Building the Wall Montana Style

Building the Wall Montana Style

Building the Wall Montana Style

Building the Wall Montana Style

Building the Wall Montana Style

Building the Wall Montana Style

Building the Wall Montana Style

Building the Wall Montana Style

This summer the Old Prison Museum staff plans to re-enact the deadly riot. Deputy Warden Theodore Rothe was killed by those trying to escape, and Warden Powell was held hostage. The National Guard was brought in, and after three days of mayhem, one instigator killed the other and then himself.

The 1959 riot was the first serious disturbance since a failed escape attempt in 1908 left Deputy Warden John Robinson dead and Warden Conley with extensive stab wounds on his back and neck. The two responsible prisoners were hanged in the prison yard. They were the only individuals executed within the walls.   

If the walls could speak, they could tell more amazing human stories.

“Every year people come forward with stuff or stories from relatives that were inmates or guards. They give us even more insight into what it was like,” says Gregory.

A new display this year reveals a tragic and unjust season in Montana. Forty-one men were incarcerated under the sedition laws from 1918 to 1920 for disagreeing with the government. These people were sentenced from one to 20 years for simple comments that are mild, compared to what we hear people say in protest today. The exhibit tells how families were broken, children taken to institutions, homesteads lost, and more.

Better late than never. Governor Brian Schweitzer pardoned them in 2006.

The state of Montana owns the Old Prison Museum, the Powell County Museum and Arts Foundation leases it. They receive no federal or state funds, so rely on memberships, donations, fees, and grants to keep the place running.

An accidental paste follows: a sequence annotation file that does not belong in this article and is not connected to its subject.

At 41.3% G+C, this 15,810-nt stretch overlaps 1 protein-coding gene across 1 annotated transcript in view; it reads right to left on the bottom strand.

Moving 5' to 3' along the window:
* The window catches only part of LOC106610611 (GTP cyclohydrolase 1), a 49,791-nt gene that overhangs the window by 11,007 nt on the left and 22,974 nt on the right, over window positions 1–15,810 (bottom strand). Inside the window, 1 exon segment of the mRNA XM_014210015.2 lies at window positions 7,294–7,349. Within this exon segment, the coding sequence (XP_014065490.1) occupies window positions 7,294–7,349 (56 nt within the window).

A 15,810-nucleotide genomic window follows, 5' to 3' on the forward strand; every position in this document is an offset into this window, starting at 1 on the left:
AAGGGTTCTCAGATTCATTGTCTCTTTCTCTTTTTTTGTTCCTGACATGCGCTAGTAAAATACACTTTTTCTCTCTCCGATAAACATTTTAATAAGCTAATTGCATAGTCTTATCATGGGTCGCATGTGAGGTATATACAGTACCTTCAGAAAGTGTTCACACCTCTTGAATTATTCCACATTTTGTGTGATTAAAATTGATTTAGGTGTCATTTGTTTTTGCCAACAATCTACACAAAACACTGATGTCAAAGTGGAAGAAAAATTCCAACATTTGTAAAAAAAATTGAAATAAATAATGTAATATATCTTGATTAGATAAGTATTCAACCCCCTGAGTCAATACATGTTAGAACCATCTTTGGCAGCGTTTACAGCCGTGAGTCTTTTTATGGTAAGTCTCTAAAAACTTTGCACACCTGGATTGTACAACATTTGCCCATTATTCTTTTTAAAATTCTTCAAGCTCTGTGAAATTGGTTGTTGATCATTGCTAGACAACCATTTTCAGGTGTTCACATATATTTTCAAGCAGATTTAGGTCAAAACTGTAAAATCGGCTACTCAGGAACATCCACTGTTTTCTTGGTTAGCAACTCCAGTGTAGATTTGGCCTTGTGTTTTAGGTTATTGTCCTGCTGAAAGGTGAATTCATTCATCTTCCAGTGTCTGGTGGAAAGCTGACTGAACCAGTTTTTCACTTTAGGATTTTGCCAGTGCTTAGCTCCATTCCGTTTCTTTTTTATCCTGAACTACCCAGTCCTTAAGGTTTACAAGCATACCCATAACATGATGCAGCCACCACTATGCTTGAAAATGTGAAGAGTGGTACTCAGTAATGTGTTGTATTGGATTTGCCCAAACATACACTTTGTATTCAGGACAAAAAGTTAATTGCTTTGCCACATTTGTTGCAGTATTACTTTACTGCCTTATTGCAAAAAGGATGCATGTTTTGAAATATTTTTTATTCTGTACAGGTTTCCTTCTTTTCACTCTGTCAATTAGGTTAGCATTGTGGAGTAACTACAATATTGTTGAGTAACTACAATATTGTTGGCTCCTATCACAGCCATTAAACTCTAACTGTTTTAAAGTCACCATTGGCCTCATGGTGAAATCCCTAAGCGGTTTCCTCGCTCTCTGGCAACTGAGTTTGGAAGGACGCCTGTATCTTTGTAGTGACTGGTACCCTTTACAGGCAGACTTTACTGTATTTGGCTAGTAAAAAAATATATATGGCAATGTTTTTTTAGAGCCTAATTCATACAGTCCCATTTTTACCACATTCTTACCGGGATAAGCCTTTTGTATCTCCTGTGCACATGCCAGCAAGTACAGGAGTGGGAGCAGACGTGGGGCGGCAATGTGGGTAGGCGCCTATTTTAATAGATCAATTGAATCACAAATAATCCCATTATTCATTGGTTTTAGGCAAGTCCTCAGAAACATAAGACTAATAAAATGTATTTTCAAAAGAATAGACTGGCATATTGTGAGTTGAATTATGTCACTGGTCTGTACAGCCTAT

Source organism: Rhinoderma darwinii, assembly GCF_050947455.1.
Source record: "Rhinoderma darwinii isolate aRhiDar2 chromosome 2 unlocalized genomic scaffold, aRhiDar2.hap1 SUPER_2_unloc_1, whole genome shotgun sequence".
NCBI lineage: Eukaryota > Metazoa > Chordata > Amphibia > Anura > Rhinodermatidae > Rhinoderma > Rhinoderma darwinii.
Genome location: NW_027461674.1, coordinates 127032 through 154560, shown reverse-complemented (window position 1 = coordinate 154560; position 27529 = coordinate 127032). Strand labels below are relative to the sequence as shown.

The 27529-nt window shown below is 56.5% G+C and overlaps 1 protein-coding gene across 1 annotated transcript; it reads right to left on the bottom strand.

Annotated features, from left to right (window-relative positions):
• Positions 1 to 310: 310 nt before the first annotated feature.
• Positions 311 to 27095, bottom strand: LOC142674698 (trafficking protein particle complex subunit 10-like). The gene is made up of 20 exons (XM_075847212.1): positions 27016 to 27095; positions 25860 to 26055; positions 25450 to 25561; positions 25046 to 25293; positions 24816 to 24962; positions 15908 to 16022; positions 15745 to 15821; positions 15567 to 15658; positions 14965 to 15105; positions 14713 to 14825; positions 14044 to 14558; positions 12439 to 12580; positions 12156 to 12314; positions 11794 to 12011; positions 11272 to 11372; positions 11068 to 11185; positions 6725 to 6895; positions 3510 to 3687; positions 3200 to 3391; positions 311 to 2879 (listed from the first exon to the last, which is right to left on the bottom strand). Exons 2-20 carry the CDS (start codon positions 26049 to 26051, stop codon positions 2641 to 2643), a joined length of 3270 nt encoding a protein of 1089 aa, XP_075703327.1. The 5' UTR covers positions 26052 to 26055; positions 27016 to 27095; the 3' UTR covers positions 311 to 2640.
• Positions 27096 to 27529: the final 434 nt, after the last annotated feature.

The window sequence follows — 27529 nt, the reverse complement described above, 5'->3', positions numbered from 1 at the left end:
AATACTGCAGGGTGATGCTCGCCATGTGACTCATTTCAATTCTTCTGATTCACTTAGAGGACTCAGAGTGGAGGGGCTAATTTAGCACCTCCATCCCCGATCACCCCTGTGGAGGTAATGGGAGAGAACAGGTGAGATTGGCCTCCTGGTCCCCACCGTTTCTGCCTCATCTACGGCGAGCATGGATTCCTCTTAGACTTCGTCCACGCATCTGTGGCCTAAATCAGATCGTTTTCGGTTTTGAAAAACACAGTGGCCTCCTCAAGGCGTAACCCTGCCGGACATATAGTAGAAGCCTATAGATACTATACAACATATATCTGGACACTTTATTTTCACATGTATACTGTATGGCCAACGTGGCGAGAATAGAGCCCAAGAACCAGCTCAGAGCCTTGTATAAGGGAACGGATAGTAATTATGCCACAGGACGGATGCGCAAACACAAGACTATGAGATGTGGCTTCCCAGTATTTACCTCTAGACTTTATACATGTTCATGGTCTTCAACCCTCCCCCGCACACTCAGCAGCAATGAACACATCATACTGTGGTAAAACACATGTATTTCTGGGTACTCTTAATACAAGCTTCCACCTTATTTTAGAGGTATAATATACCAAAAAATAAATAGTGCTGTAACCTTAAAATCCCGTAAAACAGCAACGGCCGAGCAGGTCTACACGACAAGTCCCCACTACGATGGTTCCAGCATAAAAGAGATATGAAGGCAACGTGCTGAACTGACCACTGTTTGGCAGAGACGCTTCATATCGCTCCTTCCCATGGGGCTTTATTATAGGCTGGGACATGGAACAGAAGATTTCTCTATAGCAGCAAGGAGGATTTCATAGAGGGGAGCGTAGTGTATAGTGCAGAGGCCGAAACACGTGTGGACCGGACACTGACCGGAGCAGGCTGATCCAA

Admission for adults is $15; seniors, $12; children ages 9-15, $8; and those under age 8 get in free. The admission includes visiting the prison and four other excellent museums. If you can only take in a couple of venues, hang on to your receipt, and come back another day. The ticket is good for a year. Most, but not all, of the buildings at the Prison are accessible, but visitors should be prepared for considerable amounts of walking on uneven ground. I tripped on some broken pavement and fell hard. It was almost like someone gave me a shove.

Oh, wait…did I say that? MSN

Plan Your Trip to Include Other Museums and Historic Displays

Deer Lodge is home to an astonishing number of museums and historical collections for a town of its size. The Old Montana Prison Museum is one of the five sponsored by the Powell County Museum and Arts Foundation.

The Montana Auto Museum displays around 170 classic cars ranging from 1855 through the muscle cars of the 1970s. They’re all indoors, and the area is fully accessible. Music popular during the era of the cars in each bay takes listeners back to that day.

Heather Gregory, events coordinator for the Old Prison Museum, likes to hand out towels before she takes people to see the Classic Cars.

“You’ll be drooling before we’re done,” she jokes.

Yesterday’s Playthings, across the street from the Wall, displays toys from way back, including working toy trains. Grandchildren get a kick out of seeing what was popular when Grandpa was a kid.

The Frontier Museum has an outstanding WW I exhibit and one of the largest black powder weapons collections in the Northwest.

The Powell County Museum tells stories of the valley, including Cottonwood City, where one may watch a live blacksmith at work with iron and fire.

Right next to the Old Prison is the Prison Cow, a refreshing stop with multiple flavors of Montana–made Wilcoxson’s ice cream.

Just beyond the Prison Cow is an outdoor exhibit of Little Joe, an electric engine built by General Electric for Josef Stalin’s Trans-Siberian Railway. Delivery was blocked during the Cold War, so the Milwaukee Railway snagged the bargain-price engine and used it between Harlowton and Avery, Idaho. Little Joe refers to Stalin.

At other end of town is a National Historic Site, the Grant Kohrs Ranch. Visitors get a look at cattle ranching in Montana’s earliest days. They will get a taste of the rough-and-tumble life of a cowboy and see how a woman’s influence brought culture and refinement to the frontier. MSN

Building the Wall Montana Style
Building the Wall Montana Style